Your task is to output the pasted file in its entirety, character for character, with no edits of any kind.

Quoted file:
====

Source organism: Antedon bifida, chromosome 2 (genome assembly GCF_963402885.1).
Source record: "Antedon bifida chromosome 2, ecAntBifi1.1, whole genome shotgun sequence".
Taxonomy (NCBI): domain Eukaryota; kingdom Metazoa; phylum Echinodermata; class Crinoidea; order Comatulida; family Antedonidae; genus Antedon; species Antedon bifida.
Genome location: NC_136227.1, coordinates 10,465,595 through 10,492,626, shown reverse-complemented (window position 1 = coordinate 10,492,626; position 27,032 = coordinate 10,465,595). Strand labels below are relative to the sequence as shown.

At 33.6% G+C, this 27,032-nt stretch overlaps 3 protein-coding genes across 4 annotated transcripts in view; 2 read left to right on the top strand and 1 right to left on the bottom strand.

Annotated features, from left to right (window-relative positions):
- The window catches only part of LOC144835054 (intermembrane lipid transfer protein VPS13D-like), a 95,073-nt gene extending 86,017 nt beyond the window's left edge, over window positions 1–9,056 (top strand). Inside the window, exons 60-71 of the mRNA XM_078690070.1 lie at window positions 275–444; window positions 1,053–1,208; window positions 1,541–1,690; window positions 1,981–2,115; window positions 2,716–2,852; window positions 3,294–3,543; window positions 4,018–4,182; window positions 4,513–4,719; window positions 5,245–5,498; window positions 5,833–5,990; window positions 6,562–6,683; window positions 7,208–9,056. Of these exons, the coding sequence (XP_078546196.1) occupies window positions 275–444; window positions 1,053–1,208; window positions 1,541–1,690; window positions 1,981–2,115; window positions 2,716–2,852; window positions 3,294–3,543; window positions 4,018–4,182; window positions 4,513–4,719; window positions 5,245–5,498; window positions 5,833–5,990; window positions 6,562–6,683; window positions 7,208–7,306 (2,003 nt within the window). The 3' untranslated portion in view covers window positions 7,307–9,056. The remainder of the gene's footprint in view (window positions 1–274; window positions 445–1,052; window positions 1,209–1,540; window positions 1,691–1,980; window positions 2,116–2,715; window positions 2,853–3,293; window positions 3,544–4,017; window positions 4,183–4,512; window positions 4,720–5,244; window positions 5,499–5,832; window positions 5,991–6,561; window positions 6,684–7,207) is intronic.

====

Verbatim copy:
Source organism: Antedon bifida, chromosome 2 (genome assembly GCF_963402885.1).
Source record: "Antedon bifida chromosome 2, ecAntBifi1.1, whole genome shotgun sequence".
Taxonomy (NCBI): domain Eukaryota; kingdom Metazoa; phylum Echinodermata; class Crinoidea; order Comatulida; family Antedonidae; genus Antedon; species Antedon bifida.
Genome location: NC_136227.1, coordinates 10,465,595 through 10,492,626, shown reverse-complemented (window position 1 = coordinate 10,492,626; position 27,032 = coordinate 10,465,595). Strand labels below are relative to the sequence as shown.

At 33.6% G+C, this 27,032-nt stretch overlaps 3 protein-coding genes across 4 annotated transcripts in view; 2 read left to right on the top strand and 1 right to left on the bottom strand.

Annotated features, from left to right (window-relative positions):
- The window catches only part of LOC144835054 (intermembrane lipid transfer protein VPS13D-like), a 95,073-nt gene extending 86,017 nt beyond the window's left edge, over window positions 1–9,056 (top strand). Inside the window, exons 60-71 of the mRNA XM_078690070.1 lie at window positions 275–444; window positions 1,053–1,208; window positions 1,541–1,690; window positions 1,981–2,115; window positions 2,716–2,852; window positions 3,294–3,543; window positions 4,018–4,182; window positions 4,513–4,719; window positions 5,245–5,498; window positions 5,833–5,990; window positions 6,562–6,683; window positions 7,208–9,056. Of these exons, the coding sequence (XP_078546196.1) occupies window positions 275–444; window positions 1,053–1,208; window positions 1,541–1,690; window positions 1,981–2,115; window positions 2,716–2,852; window positions 3,294–3,543; window positions 4,018–4,182; window positions 4,513–4,719; window positions 5,245–5,498; window positions 5,833–5,990; window positions 6,562–6,683; window positions 7,208–7,306 (2,003 nt within the window). The 3' untranslated portion in view covers window positions 7,307–9,056. The remainder of the gene's footprint in view (window positions 1–274; window positions 445–1,052; window positions 1,209–1,540; window positions 1,691–1,980; window positions 2,116–2,715; window positions 2,853–3,293; window positions 3,544–4,017; window positions 4,183–4,512; window positions 4,720–5,244; window positions 5,499–5,832; window positions 5,991–6,561; window positions 6,684–7,207) is intronic.